I used to wake up in the middle of the night with black faces laughing at me. I still wake up with black faces laughing at me. But now they have gold medals around their necks, medals I have never won.
—Ron Clarke, the Australian distance runner, after having been beaten by the Kenyan runners Kipchoge Keino and Naftali Temu in separate races at the Commonwealth Games in Jamaica, August 1966.
The peril you encounter when attempting to assay the progress of a five-year-old "emerged" nation is that you become so wrapped up in the way it is, baby, that you overlook the way it was short years ago; you become so frustrated by minor irritations ("Sorry, but that is impossible" is the common denominator for any problem out of the ordinary in most of Africa) that you forget the veneer of civilization is still thin there, and this distorts the longer, more promising view. And then there is the other extreme, where you are so taken by the ideals of nation building that you abandon objectivity entirely and rally round the flag.
That the epidermis of Kenya is blotchy with change is hardly news. The lover of Africa the way it was in romantic text can still sit by a campfire in the Amboseli Game Reserve and watch the zebra and wildebeest play and the afternoon clouds come to lay hold on the lovely white neck of Kilimanjaro. He can still sit at tea under the thorn tree on the veranda of the New Stanley Hotel in Nairobi and watch, with idle envy, the pink, self-conscious Americans in their starchy new safari outfits loading up for a woof in the bush with Ker, Downey & Selby's white hunters. Or, if he has a mind to, he can amuse himself with the knowledge that the El Molo tribe still claims to be descendants of fish, and the Masai still raid the Kikuyu for wives.
But the chances are when he passes through the tiny village of Namanga on the Tanzanian border on his way to Kilimanjaro he will have himself an ice-cold Pepsi-Cola at the Shell service station there and pay a couple shillings' tribute for an ocher-smeared Masai to pose with a spear. And when he is out poking the nose of his rented car into a pride of lions lazing in the grass at the Nairobi National Park, he will see on that particular horizon the superstructure of the Belle Vue Drive-In theater just over the fence. (There will probably be four or five more rented cars there, too, nosing in on the lions like a circle of sniffing dogs, the lions royally ignoring them, except, perhaps, to think, "Damn tourists.")
Then, gradually, he will become aware of the more pertinent changes. Recently I lay in bed through the supper hour at the New Stanley to listen as the Voice of Kenya radio presented a lively up-to-date debate on the value of having one wife over many. The debaters were a European woman and a proud-talking African man. His opening remark was a pearl of practicality: "Bigamy is having one wife too many," he said. "So is monogamy."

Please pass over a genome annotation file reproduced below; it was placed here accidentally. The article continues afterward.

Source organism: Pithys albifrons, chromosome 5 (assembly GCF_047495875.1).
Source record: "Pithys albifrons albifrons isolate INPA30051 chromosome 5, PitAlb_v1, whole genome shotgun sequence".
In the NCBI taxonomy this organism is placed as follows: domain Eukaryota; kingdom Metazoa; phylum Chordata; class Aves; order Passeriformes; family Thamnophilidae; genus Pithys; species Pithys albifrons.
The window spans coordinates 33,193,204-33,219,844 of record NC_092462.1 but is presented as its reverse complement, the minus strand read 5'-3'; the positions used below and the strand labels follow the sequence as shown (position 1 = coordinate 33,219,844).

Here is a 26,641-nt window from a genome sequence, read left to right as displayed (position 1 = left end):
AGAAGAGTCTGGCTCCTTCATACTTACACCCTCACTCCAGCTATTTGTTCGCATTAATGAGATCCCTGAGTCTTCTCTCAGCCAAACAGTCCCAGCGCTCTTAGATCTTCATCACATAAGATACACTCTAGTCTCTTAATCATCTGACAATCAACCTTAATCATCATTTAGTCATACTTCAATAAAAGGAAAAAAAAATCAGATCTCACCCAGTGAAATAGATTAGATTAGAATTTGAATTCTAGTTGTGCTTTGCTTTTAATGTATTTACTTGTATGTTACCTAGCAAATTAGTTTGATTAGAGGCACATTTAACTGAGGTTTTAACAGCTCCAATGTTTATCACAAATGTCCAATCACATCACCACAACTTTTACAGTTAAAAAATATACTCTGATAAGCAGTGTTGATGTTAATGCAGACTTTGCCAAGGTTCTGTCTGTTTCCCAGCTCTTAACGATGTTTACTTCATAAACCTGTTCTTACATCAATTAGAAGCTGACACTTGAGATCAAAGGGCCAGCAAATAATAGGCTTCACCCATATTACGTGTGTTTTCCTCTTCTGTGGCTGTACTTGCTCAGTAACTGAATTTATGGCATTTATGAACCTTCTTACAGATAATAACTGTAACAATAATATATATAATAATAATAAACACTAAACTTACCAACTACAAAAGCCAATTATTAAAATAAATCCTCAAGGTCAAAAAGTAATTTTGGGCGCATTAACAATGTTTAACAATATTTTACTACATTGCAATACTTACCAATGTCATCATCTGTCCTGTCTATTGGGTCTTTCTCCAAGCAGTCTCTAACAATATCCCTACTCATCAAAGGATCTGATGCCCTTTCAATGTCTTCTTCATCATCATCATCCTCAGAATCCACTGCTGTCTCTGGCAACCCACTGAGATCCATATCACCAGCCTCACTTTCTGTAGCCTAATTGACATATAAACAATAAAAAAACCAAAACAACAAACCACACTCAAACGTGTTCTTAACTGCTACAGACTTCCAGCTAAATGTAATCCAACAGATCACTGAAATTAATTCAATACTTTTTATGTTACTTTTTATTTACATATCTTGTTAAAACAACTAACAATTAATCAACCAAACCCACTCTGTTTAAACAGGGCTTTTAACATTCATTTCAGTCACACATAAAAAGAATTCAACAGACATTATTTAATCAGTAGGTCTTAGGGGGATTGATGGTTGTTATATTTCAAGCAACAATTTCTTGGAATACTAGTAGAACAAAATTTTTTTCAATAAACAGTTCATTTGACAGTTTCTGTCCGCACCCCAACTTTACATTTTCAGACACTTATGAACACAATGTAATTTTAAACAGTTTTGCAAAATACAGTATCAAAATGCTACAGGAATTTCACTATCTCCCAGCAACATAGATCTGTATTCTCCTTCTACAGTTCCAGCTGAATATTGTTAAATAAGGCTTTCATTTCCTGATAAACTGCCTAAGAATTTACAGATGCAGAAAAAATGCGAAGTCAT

Kenyans—34 tribes, 34 tongues—have license to be proud because, under that remarkable old revolutionary, Jomo Kenyatta, they are getting it done on a continent that generally is not. It is a lovely country, Kenya. A nice place to visit. For reference, I would as soon walk the alleys of Nairobi after dark as the main streets of Chicago at high noon. It is only when practicality—in the form of expedience—takes hold completely that the growing pains become evident. Too often, then, with no experience to fall back on, action springs from false pride and uncertainty. "There is no racialism in East Africa," Tom Mboya informed an American television audience last July, but Asians are fleeing Kenya by the planeload, and the mood of the Africans who are pressuring them out is (as expressed by Minister Mboya himself): "Good riddance." The East African magazine Flamingo explains the prejudice this way: Asians resist Africanization, hoard their money, flinch from teaching African understudies their jobs and are reckless drivers.
The day I arrived in Nairobi they were about to have general elections: President Kenyatta's ruling KANU (Kenya African National Union) party against the opposition KPU ( Kenya People's Union), headed by Oginga Odinga, Kenyatta's most persistent rival. The KPU put up almost 1,900 candidates. The government immediately put down all but 70, disqualifying them for failing to register properly (names misspelled, t's uncrossed, i's undotted). The KANUs danced in the streets over their sweeping election victory. The implication was clear: old Jomo was 10 years fermenting in British prisons and exile before getting his country off the ground, and he is not having any opposition just now, thank you very much.
That same week the Daily Nation ( Nairobi) carried an account of a nightclub manager's arrest in the seacoast town of Malindi after a local official looked in and found no picture of President Kenyatta on the wall behind the bar. This particular picture of Jomo looking hard-eyed and impressive can be seen in almost every hotel and place of business in Kenya. I remember seeing it on the wall of Kipchoge Keino's cottage at the police academy in Kiganjo. When I remarked to a Nation reporter on how the Malindi case, vainglorious as it was, made less sense than the big election coup, the reporter pointed out that the nightclub manager had, after all, been quickly released, that the official's hasty action was a typical case of overzeal. Certainly Kenyatta himself would not have sanctioned such trifling.
So it goes with nation building, but how does it all relate and what does it have to do with the bad dreams that Ron Clarke dreamed two years ago in Jamaica?